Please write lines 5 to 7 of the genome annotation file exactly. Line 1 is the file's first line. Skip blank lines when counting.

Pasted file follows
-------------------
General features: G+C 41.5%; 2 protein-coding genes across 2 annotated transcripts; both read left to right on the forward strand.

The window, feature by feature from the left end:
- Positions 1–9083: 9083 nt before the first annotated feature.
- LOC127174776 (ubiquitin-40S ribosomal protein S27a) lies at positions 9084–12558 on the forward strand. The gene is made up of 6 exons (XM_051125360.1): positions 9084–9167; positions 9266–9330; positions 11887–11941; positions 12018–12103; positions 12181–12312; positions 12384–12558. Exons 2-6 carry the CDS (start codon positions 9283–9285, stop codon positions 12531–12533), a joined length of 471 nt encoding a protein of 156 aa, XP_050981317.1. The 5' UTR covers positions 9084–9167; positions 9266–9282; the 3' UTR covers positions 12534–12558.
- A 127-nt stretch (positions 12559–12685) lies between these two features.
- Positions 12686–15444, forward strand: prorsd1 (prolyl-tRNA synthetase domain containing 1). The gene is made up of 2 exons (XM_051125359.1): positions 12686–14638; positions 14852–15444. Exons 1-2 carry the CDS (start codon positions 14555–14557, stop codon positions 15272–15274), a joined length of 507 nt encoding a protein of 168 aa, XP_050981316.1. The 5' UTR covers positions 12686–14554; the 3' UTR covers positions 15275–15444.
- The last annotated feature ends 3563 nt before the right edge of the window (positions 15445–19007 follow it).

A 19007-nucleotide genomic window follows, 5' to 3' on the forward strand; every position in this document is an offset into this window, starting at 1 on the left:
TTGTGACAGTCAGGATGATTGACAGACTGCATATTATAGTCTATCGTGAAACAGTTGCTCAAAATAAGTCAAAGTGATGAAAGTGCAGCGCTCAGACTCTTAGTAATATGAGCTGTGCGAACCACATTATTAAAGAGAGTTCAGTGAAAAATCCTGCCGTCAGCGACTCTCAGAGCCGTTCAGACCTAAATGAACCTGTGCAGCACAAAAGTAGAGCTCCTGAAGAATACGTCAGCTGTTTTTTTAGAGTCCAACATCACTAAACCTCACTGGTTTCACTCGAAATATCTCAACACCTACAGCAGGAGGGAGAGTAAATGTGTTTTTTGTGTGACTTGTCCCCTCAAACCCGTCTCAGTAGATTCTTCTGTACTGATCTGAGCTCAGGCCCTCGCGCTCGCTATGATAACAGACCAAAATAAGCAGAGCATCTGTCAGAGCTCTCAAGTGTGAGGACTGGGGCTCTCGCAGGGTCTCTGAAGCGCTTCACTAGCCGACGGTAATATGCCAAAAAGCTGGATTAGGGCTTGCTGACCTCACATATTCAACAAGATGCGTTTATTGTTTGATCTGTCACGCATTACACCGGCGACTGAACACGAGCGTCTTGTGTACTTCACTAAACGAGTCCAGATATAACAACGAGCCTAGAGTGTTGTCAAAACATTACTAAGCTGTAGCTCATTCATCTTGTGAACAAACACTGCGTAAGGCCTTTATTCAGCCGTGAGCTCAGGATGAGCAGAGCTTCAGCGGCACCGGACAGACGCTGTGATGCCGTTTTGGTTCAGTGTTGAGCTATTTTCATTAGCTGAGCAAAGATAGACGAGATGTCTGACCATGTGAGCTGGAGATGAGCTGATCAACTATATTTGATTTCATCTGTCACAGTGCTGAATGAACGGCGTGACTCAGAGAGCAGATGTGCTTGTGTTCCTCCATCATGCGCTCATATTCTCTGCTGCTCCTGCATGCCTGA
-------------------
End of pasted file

- A 127-nt stretch (positions 12559–12685) lies between these two features.
- Positions 12686–15444, forward strand: prorsd1 (prolyl-tRNA synthetase domain containing 1). The gene is made up of 2 exons (XM_051125359.1): positions 12686–14638; positions 14852–15444. Exons 1-2 carry the CDS (start codon positions 14555–14557, stop codon positions 15272–15274), a joined length of 507 nt encoding a protein of 168 aa, XP_050981316.1. The 5' UTR covers positions 12686–14554; the 3' UTR covers positions 15275–15444.
- The last annotated feature ends 3563 nt before the right edge of the window (positions 15445–19007 follow it).